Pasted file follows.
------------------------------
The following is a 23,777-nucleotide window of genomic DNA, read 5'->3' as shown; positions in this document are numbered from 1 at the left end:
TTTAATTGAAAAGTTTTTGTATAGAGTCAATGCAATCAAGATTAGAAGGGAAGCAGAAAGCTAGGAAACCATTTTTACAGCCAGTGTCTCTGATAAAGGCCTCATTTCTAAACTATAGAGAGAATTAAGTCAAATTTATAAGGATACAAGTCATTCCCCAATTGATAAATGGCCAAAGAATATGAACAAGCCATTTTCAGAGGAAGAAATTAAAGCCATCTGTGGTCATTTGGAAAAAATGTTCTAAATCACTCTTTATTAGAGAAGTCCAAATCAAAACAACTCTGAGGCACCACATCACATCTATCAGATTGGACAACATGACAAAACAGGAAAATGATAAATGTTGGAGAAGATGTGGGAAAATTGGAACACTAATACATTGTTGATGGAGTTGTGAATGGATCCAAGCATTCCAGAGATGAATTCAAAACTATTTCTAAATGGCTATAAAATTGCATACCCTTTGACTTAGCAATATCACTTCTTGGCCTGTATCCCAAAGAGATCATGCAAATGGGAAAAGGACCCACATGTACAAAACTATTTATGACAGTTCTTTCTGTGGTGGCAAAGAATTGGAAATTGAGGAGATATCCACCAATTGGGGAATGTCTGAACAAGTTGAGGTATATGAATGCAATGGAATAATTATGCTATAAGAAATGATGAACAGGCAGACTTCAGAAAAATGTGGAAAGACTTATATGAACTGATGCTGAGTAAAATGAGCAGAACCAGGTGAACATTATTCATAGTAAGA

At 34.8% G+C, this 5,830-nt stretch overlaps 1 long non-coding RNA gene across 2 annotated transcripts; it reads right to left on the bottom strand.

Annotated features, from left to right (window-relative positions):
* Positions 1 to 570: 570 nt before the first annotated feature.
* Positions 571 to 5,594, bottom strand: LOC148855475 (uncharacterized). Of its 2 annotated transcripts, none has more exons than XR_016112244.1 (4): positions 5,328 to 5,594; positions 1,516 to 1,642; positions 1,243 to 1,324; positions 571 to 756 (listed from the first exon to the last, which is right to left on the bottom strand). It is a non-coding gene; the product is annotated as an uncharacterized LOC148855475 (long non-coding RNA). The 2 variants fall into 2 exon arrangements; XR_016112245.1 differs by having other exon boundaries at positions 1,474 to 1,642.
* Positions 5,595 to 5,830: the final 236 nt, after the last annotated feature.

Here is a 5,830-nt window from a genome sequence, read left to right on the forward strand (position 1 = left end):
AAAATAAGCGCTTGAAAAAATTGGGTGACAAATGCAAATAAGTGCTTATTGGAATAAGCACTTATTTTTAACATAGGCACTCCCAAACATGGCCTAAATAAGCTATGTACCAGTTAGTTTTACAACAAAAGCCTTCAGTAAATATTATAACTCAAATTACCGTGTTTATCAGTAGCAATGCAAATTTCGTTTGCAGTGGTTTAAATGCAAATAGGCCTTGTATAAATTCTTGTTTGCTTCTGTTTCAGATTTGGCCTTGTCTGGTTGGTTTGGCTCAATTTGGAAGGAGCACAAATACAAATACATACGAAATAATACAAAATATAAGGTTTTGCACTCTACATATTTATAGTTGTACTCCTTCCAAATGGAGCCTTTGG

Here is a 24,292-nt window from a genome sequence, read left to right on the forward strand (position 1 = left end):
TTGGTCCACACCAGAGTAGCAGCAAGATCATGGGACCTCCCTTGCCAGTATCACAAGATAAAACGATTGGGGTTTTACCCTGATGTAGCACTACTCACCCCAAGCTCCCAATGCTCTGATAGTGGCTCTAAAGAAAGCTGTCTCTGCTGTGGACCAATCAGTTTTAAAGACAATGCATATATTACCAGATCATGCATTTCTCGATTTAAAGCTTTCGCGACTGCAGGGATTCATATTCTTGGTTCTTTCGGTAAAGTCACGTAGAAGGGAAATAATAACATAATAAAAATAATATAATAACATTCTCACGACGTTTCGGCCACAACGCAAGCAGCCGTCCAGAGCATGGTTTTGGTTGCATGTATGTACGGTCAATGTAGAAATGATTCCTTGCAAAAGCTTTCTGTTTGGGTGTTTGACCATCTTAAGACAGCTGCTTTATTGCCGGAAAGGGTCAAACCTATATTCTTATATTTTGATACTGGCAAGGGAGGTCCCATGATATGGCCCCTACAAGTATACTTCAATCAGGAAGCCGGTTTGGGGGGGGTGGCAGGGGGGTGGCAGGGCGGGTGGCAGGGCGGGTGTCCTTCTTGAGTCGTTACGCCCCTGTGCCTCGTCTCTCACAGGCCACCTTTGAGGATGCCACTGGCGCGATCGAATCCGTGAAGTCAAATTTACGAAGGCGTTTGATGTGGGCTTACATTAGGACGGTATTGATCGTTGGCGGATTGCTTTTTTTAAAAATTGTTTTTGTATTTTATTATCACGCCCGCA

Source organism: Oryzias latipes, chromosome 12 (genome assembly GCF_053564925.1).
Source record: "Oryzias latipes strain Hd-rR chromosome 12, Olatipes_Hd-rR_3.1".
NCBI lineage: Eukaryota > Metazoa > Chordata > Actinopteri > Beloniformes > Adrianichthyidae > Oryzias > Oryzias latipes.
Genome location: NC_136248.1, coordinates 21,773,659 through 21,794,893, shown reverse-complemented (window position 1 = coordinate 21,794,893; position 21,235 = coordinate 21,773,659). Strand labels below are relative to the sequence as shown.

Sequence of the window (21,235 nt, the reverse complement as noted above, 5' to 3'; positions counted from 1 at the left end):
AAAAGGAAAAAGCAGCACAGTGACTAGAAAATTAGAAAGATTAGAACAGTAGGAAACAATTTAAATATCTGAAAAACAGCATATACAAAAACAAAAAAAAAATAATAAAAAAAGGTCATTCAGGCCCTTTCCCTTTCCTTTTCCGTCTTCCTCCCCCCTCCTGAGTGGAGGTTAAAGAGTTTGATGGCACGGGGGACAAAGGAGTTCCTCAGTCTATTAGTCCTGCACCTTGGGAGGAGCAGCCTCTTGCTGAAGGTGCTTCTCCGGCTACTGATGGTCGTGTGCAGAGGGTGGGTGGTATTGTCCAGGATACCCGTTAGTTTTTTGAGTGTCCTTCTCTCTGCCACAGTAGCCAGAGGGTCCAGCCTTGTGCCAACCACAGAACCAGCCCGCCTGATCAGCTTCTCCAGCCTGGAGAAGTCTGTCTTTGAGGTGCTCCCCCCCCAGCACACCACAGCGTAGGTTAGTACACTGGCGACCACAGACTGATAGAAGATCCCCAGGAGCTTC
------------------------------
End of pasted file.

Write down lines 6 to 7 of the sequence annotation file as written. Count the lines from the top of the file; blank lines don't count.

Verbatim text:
* Positions 571 to 5,594, bottom strand: LOC148855475 (uncharacterized). Of its 2 annotated transcripts, none has more exons than XR_016112244.1 (4): positions 5,328 to 5,594; positions 1,516 to 1,642; positions 1,243 to 1,324; positions 571 to 756 (listed from the first exon to the last, which is right to left on the bottom strand). It is a non-coding gene; the product is annotated as an uncharacterized LOC148855475 (long non-coding RNA). The 2 variants fall into 2 exon arrangements; XR_016112245.1 differs by having other exon boundaries at positions 1,474 to 1,642.
* Positions 5,595 to 5,830: the final 236 nt, after the last annotated feature.